Of course, those particular examples that Littlefinger chose are incredibly loaded ones. The villainous King Joffrey and Walder Frey both died horrifically at their own dinner tables. Tyrion was forced to kill his lover Shae in her own bed, and after doing that, he killed his own father, Tywin, while the older man sat squatting on his chamber pot.
7 Varys: “Any fool with a bit of luck can find himself born into power. But earning it for yourself, that takes work.”
There aren't many leaders in Game of Thrones who can't be categorized as fools in one way or another. Anyone who hailed from the Baratheon or Lannister bloodline was routinely humiliated or depicted as a failure on multiple occasions, including Robert, Stannis, Renly, Joffrey, Tommen, and even Queen Cersei herself. Viserys Targaryen was a total embarrassment to the Targaryen family, and even Daenerys was made to look a fool in her downward spiral.
Other families, however, while clearly born into privilege, had to work their way up to positions of power. No family fits this more perfectly than House Stark. The hardships endured by members of the Stark family - such as Jon Snow, Sansa Stark, and Bran Stark - are unparalleled with any other character in the series. But each of these characters would ascend to positions of power all their own - King in the North, Queen in the North, and King Bran the Broken, respectively.
6 Littlefinger: "Chaos is a ladder."
“Chaos isn't a pit. Chaos is a ladder. Many who try to climb it fail and never get to try again. The fall breaks them. And some are given a chance to climb. They refuse, they cling to the realm or the gods or love. Illusions. Only the ladder is real. The climb is all there is.”
No quote in the entirety of Game of Thrones summarizes the futility and frustration of the entire titular game as well as this reflection from Lord Baelish himself. Over the course of the series, it becomes clear that most attempts to ascend within society, or acquire the ultimate power, are truly fruitless and pointless. In the end, even the position of King is appointed, not acquired through birthright or conquering.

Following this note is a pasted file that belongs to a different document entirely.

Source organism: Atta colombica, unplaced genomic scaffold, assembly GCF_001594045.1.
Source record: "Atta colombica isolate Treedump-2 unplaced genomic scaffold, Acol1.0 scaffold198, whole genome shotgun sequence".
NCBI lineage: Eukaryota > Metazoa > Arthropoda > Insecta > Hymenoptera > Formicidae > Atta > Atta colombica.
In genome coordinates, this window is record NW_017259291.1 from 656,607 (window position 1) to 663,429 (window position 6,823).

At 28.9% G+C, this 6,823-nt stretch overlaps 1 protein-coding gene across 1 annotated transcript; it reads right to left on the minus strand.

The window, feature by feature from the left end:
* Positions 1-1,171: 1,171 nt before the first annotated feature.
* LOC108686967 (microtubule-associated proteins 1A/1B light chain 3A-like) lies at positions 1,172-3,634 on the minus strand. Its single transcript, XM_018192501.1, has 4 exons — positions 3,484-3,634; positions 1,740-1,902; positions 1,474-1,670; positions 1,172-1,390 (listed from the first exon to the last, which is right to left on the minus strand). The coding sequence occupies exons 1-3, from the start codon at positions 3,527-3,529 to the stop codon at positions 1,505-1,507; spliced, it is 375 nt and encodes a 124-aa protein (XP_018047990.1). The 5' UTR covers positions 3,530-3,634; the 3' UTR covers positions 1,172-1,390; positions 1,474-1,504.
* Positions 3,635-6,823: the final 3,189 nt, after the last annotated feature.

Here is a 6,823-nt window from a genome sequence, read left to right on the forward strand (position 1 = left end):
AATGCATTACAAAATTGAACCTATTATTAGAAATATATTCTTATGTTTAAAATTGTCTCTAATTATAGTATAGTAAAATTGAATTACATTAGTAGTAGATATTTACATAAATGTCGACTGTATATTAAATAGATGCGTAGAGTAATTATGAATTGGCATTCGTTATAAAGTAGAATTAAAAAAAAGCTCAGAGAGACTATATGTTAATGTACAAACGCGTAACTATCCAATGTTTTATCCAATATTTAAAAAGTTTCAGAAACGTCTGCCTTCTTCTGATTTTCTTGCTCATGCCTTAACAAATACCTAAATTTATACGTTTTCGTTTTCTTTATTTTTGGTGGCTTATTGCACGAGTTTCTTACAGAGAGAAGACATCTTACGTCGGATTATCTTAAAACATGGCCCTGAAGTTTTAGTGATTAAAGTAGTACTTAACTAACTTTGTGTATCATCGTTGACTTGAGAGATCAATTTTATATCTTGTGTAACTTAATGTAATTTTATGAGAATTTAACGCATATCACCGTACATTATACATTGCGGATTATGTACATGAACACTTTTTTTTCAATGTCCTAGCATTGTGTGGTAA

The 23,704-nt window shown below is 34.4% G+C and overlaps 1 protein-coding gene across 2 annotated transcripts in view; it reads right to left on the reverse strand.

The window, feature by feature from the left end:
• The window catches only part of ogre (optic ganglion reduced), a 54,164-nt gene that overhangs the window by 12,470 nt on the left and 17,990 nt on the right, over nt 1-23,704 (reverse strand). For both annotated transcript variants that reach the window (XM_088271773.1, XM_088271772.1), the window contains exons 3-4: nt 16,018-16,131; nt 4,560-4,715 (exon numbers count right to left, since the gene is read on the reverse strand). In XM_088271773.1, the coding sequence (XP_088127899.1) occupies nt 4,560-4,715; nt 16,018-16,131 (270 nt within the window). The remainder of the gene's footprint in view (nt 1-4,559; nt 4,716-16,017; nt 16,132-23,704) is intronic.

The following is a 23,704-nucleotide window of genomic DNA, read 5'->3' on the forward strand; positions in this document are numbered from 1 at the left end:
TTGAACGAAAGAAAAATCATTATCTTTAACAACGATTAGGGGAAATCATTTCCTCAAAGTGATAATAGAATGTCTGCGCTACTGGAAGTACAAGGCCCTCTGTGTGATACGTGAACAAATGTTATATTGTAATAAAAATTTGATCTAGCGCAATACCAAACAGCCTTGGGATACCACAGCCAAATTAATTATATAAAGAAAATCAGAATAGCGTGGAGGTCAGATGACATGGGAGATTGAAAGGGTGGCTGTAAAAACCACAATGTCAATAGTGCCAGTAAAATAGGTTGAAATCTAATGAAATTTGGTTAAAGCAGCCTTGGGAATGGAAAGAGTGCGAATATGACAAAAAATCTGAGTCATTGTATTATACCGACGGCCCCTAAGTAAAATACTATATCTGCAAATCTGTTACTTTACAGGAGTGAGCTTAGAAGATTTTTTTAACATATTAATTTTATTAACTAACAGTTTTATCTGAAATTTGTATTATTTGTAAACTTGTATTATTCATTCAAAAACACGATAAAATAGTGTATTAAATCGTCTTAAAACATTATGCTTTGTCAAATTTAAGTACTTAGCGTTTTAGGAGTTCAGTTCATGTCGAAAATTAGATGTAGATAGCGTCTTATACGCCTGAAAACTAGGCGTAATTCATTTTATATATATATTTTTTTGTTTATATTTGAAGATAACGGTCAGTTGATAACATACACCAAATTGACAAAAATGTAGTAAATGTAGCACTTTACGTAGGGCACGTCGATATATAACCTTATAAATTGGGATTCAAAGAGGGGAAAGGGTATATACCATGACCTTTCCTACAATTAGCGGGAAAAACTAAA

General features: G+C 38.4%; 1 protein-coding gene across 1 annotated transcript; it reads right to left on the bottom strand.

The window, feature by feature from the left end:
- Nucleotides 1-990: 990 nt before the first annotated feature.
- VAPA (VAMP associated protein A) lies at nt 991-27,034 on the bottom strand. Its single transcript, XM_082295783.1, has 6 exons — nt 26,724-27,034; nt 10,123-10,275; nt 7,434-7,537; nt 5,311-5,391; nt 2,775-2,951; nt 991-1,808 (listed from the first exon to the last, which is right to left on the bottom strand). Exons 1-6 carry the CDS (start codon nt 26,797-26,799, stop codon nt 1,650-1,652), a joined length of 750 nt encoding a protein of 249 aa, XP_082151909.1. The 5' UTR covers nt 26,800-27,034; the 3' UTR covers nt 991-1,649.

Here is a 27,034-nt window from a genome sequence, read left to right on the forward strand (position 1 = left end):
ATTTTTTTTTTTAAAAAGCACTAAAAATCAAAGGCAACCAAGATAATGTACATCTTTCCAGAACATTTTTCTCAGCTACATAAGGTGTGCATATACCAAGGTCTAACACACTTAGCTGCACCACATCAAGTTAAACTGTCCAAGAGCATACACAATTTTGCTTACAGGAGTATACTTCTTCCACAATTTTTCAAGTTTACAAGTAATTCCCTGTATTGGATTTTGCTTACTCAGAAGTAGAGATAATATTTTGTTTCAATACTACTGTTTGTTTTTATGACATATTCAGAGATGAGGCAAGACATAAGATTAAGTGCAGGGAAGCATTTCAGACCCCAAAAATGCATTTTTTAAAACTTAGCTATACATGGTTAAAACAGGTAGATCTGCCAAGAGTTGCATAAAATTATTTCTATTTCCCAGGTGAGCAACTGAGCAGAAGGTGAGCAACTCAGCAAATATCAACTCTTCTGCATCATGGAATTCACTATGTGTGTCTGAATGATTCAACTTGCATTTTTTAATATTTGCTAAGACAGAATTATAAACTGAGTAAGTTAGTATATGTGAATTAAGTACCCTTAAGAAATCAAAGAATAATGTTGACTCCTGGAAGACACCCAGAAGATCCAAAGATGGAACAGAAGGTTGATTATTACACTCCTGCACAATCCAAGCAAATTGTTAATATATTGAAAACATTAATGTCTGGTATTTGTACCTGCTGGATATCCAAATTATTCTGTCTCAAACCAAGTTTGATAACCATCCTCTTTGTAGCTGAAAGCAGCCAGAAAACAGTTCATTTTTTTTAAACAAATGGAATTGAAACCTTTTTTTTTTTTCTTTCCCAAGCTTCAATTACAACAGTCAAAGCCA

5 Varys: "The history books will not write about you."
It's a moment that's clearly played for humor at the end of Game of Thrones' otherwise tense series finale. When new Maester Samwell Tarly arrives at the first meeting of the new Small Council, he does so with a book. Archmaester Ebrose has written a history entitled A Song of Ice and Fire, a title that Sam himself came up with. New Hand of the King Tyrion Lannister is quick to grab the book and begin to leaf through it, but Sam informs him of something truly disappointing: Tyrion isn't mentioned anywhere at all within the tome.
It's a sad moment played off as a funny one, more disappointing than anything given how significant a role Tyrion has played in the history of Westeros. But back in the second season's ninth episode, Lord Varys warned Tyrion of this very thing, telling him that no history book would ever remember him for all the good he did in the name of the Realm.
4 Littlefinger: "Knowledge is power."
When Petyr Baelish first remarks flippantly to Cersei Lannister that knowledge is the true form of power, he's quickly shut down when Cersei uses her guards to remind him that power truly lies in the hands of those with power to wield. The moment is certainly effective - it's one of many times Baelish nearly gets his throat slit, after all. But the series seems to take the total opposite view on this as the years progress.